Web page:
If you're experiencing frontal hair loss Finasteride may offer some help in halting the loss. However, this drug has not been proven very effective for re-growing hair that has been lost along the frontal scalp region.
What is Finasteride?
Finasteride is an orally administered prescription drug that is marketed under the brand name Propecia. This drug works to prevent hair loss on a molecular level by blocking an enzyme that is responsible for the formation of a secondary form of testosterone: dihydrotestosterone (DHT). Finasteride has not been approved for females, and is intended solely for male patients. In fact, Finasteride has been completely contraindicated for women, especially pregnant women, because the drug has been shown to interact with the fetus, thereby causing abnormalities to the fetus' genetalia.
The Physiology of Hair Loss
Although testosterone is necessary for both male and female physiological functions throughout the entire body, dihydrotestosterone has been known to cause inflammation in the hair follicle followed by follicle shrinkage. The hair within the follicle is virtually starved throughout further growth cycles. In the end, the follicle shrinks to a size where it dies or becomes dormant.
The enzyme which encourages the production of DHT is called 5-alpha-reductase and is found in two forms within the body. Type I 5-alpha-reductase primarily affects the sebaceous glands whereas Type II is found predominately within the prostate and hair follicles of males. Finasteride works to block the Type II enzyme, thus inhibiting hair loss and encouraging hair growth. It is thought that once the DHT accumulation is removed from the hair follicle, the natural growth cycle will takes over. However, frontal hair loss Finasteride patients may not have such glowing results with the drug.
What Frontal Hair Loss Finasteride Patients Should Know
Finasteride patients will probably not witness the same effectiveness with the drug as a patient with crown hair loss. If you are a person with frontal hair loss Finasteride may slow down your hair growth and you are likely not to have significant re-growth in the frontal region of your scalp. Frontal hair loss is commonly called a "receding hairline," such as what can be found with male pattern baldness. If this sort of hair loss describes your own pattern, then you may want to look into other treatment options.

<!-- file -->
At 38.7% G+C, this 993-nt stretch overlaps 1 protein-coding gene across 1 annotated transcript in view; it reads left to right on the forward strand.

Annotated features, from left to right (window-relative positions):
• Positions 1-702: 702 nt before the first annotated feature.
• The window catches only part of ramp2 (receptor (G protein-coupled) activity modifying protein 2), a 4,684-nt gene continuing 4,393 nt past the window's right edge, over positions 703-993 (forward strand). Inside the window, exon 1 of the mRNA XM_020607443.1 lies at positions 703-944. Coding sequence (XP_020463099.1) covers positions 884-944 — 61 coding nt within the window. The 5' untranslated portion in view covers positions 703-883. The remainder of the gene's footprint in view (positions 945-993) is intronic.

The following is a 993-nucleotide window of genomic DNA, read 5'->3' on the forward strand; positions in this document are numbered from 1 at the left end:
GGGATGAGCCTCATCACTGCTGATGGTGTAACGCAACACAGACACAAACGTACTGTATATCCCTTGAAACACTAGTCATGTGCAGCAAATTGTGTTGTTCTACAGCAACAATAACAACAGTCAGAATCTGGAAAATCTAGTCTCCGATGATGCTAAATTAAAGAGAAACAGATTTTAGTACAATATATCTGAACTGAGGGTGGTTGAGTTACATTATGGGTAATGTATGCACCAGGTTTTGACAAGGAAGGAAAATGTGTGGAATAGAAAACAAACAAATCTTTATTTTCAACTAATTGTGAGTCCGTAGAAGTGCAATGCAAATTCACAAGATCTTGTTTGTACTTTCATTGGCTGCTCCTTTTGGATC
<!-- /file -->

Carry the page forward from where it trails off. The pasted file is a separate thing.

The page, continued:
However, some doctors are quick to prescribe Propecia whenever they hear a male client talking about hair loss. This can be dangerous, because Finasteride is not without side-effects. Contrary to some doctors' advice, some of these side-effects can persist long after the treatment has been discontinued. A quick run through Internet forums presented by past or current Propecia patients will give you a good idea of how effective this medication is at treating or harming your body.
Side effects can include:
- Decreased libido
- Erectile dysfunction
- Decreased volume of ejaculation
Pharmaceutical manufacturers and medical representatives stress that these side effects are uncommon and not severe when they do occur, but if you are a patient considering Finasteride as a treatment for your hair loss, it is best to do some extensive research before beginning the drug.
Remember, Finasteride does not typically begin to show results during the first few days of treatment. Doctors typically recommend that a person continue for three months with Finasteride before results can be seen. Three months gives the drug adequate time to saturate the body and, therefore, block the maximum amount of DHT formation. However, if your body is somewhat sensitive to the drug, three months may be just enough time to really cause some damage to your system.
Finasteride blocks up to 70 percent of 5-alpha-reductase, hence its effects are not 100 percent. Not all patients will show improvement during treatment. This drug must also be continued permanently. Stopping treatment will result in loss of hair as the regular growth and hormone pattern returns.
Saw palmetto has been clinically proven to block the formation of 5-alpha-reductase as well and may be a more natural treatment option for many hair loss patients. It is frequently used for prostate disorders and may or may not be able to help prevent hair loss. Either way, the herb is highly comparable to Propecia, barring Finasteride's questionable side effects.